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Pain in the Neck Following Colonoscopy | OMICS International
[Jurnalul de Chirurgie]
ISSN: 1584-9341
Journal of Surgery
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Pain in the Neck Following Colonoscopy

Vanessa Cubas1*, and Peter William Waterland2

1Surgical Core Trainee (CT1 colorectal surgery), Birmingham Heartlands Hospital, United Kingdom

2Surgical Registrar (ST7 colorectal surgery), Birmingham Heartlands Hospital, United Kingdom

*Corresponding Author:
Vanessa Cubas
Surgical Core Trainee (CT1 colorectal surgery)
Birmingham Heartlands Hospital
United Kingdom
Tel: 07729456671;
E-mail: [email protected]

Received Date: October 13, 2014; Accepted Date: November 24, 2014; Published Date: November 24, 2014

Citation: Cubas V, Waterland PW. Pain in the Neck Following Colonoscopy. Journal of Surgery [Jurnalul de chirurgie] 2014; 10(3):227-229. doi: 10.7438/1584-9341-10-3-11

Copyright: © 2014 Cubas V, et al. This is an open-access article distributed under the terms of the Creative Commons Attribution License, which permits unrestricted use, distribution, and reproduction in any medium, provided the original author and source are credited.

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Colonoscopy remains a widely used diagnostic and therapeutic procedure. However, like any invasive investigation it has the potential of complications; extraperitoneal perforation with pneumoretroperitoneum and subcutaneous emphysema being an extremely rare example.

We report such a case in a57 year old woman who presented to the emergency department with abdominal pain and diffuse chest, neck and facial surgical emphysema following a routine colonoscopy with hot snarepolypectomy.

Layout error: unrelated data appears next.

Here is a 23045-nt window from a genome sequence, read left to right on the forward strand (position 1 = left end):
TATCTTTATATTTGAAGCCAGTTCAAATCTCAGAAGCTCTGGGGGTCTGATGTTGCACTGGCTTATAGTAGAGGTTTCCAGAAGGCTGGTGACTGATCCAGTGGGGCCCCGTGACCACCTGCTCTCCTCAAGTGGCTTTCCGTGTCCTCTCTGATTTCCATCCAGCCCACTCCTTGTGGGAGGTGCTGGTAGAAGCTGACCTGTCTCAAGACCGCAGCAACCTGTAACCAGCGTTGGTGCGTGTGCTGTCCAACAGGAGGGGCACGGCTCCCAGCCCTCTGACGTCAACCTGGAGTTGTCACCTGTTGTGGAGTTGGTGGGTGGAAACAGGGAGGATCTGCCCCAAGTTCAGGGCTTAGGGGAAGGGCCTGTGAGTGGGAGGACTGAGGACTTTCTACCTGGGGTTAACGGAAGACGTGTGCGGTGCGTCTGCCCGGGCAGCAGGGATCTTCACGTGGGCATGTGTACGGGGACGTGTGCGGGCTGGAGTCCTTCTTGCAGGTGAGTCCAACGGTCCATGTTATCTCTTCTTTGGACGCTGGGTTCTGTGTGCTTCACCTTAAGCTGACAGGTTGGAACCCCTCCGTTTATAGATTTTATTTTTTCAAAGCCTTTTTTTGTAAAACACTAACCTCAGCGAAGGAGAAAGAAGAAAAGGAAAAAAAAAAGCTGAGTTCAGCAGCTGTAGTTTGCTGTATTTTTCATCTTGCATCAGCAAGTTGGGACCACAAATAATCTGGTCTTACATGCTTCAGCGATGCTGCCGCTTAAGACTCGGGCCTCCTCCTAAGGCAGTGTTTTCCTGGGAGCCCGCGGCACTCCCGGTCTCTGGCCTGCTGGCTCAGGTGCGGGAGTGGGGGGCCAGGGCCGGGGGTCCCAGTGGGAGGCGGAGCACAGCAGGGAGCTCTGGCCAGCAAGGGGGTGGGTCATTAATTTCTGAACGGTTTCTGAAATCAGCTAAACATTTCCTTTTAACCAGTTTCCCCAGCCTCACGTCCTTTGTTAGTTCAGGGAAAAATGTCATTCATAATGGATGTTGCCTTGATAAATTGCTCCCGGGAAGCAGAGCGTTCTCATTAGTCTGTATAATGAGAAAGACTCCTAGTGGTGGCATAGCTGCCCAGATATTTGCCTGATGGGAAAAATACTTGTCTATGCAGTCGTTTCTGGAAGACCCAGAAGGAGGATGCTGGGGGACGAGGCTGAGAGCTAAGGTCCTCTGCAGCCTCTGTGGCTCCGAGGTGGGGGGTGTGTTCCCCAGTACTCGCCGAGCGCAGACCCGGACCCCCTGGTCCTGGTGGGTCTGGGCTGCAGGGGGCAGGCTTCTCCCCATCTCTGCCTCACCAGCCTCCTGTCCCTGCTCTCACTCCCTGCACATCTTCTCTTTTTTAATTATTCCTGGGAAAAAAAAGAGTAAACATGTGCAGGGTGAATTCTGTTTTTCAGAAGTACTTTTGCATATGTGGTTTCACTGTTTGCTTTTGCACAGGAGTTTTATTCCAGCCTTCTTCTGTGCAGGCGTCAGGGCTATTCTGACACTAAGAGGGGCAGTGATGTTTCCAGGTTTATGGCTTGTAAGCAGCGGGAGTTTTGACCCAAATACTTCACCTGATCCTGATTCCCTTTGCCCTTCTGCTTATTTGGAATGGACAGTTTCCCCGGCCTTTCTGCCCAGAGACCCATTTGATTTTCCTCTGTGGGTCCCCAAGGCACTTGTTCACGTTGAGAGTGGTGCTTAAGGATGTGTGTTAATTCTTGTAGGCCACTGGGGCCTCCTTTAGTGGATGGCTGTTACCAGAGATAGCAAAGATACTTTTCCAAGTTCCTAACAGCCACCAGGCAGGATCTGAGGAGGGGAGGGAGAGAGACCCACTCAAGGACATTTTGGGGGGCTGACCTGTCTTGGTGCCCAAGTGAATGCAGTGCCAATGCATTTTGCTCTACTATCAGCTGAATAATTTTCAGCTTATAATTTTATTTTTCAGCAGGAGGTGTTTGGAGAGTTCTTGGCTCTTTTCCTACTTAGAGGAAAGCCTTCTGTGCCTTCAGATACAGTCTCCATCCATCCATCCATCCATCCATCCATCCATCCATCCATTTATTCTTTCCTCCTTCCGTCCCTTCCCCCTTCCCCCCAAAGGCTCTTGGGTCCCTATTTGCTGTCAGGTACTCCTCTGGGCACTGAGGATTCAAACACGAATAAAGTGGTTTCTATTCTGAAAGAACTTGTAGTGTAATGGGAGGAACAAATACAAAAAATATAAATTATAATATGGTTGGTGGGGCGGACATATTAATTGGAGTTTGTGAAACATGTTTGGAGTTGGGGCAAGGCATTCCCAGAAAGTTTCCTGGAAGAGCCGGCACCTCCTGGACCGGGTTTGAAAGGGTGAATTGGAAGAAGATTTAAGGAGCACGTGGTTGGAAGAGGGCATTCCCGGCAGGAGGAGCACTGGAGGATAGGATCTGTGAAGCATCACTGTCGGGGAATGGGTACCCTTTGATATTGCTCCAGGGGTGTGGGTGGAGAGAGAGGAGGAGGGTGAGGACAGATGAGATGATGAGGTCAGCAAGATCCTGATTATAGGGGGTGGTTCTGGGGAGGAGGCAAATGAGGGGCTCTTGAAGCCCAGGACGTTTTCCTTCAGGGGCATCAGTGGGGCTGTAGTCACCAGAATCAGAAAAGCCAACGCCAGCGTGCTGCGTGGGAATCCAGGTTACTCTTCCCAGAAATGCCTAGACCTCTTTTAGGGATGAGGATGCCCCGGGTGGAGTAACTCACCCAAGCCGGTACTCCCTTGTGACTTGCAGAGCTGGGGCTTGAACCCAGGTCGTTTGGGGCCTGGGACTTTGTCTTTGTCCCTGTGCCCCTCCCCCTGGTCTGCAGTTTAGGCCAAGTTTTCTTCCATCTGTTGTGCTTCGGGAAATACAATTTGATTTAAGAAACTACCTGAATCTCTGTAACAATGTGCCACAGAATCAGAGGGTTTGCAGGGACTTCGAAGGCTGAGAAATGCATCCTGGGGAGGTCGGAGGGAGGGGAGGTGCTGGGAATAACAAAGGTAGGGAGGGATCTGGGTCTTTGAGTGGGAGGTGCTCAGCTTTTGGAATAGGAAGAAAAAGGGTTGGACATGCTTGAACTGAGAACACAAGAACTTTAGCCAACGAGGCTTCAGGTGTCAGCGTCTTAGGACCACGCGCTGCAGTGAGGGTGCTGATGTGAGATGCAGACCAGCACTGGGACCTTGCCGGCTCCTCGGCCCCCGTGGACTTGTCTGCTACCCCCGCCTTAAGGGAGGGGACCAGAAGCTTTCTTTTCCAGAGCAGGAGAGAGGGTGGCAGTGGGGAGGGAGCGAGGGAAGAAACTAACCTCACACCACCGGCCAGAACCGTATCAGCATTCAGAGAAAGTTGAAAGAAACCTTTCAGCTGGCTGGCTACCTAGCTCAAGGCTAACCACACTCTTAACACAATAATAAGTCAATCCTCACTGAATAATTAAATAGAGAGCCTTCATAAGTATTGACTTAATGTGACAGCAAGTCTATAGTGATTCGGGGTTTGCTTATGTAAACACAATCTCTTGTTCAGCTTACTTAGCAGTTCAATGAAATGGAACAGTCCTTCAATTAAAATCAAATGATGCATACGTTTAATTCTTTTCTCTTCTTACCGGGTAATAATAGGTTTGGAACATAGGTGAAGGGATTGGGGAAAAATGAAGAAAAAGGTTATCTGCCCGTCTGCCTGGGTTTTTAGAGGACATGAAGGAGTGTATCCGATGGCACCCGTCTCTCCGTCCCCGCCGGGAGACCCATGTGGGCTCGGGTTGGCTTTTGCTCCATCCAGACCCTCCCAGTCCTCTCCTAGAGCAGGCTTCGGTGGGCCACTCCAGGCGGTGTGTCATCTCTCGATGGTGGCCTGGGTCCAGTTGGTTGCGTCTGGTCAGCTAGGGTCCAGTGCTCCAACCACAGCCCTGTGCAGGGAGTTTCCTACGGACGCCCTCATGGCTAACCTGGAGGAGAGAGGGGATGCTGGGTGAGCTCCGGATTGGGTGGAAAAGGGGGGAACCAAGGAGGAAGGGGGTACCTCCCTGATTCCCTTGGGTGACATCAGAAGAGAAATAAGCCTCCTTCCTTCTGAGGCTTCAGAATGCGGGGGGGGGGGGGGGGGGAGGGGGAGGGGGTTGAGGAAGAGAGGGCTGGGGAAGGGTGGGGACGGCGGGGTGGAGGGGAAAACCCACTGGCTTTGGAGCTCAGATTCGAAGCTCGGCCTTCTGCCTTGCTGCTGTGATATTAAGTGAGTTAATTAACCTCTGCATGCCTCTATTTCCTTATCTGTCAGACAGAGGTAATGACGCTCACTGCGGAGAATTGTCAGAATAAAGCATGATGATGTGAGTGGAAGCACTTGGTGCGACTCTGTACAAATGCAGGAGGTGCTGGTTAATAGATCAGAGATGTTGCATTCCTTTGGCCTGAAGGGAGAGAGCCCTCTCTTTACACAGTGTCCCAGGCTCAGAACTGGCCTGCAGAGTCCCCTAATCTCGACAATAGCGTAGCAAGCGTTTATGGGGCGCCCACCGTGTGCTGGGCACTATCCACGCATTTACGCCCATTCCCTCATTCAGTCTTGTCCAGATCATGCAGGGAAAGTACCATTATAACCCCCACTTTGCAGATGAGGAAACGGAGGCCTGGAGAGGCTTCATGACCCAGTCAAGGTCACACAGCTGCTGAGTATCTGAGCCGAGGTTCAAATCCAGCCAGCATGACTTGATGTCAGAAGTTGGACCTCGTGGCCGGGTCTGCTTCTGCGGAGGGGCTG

Colonoscopy; Pain in the neck


About 1 in 20 people in the UK develop bowel cancer during their lifetime. It remains the third most common cancer in the UK and the second leading cause of cancer deaths. Colonoscopy remains the gold standard investigation in the diagnosis of colon cancer and is routinely performed as part of the NHS bowel cancer screening programme.

However, complications such as perforation, bleeding and post-polypectomy syndrome may variably occur.The incidence of colonic perforation ranges from 0.016% to 0.2% following diagnostic colonoscopy and may be up to 5% following some colonoscopic interventions [1]. Perforations occur more often during therapeutic colonoscopy and in patients of advanced age or with multiple comorbidities.

Colonic perforation presenting with pneumoretroperitoneum, pneumomediastinum and subcutaneous emphysema is extremely rare [2]. We report the case of a patient presenting with abdominal pain and dysphonia associated with diffuse chest, neck and facial surgical emphysema following a colonoscopy.

Case Presentation

A 57-year-old woman attended the emergency department complaining ofleft sidedabdominal pain and swelling of the neck, face, and chest associated with minorbreathing difficulties. According to her partner, her voice sounded different in pitch to normal.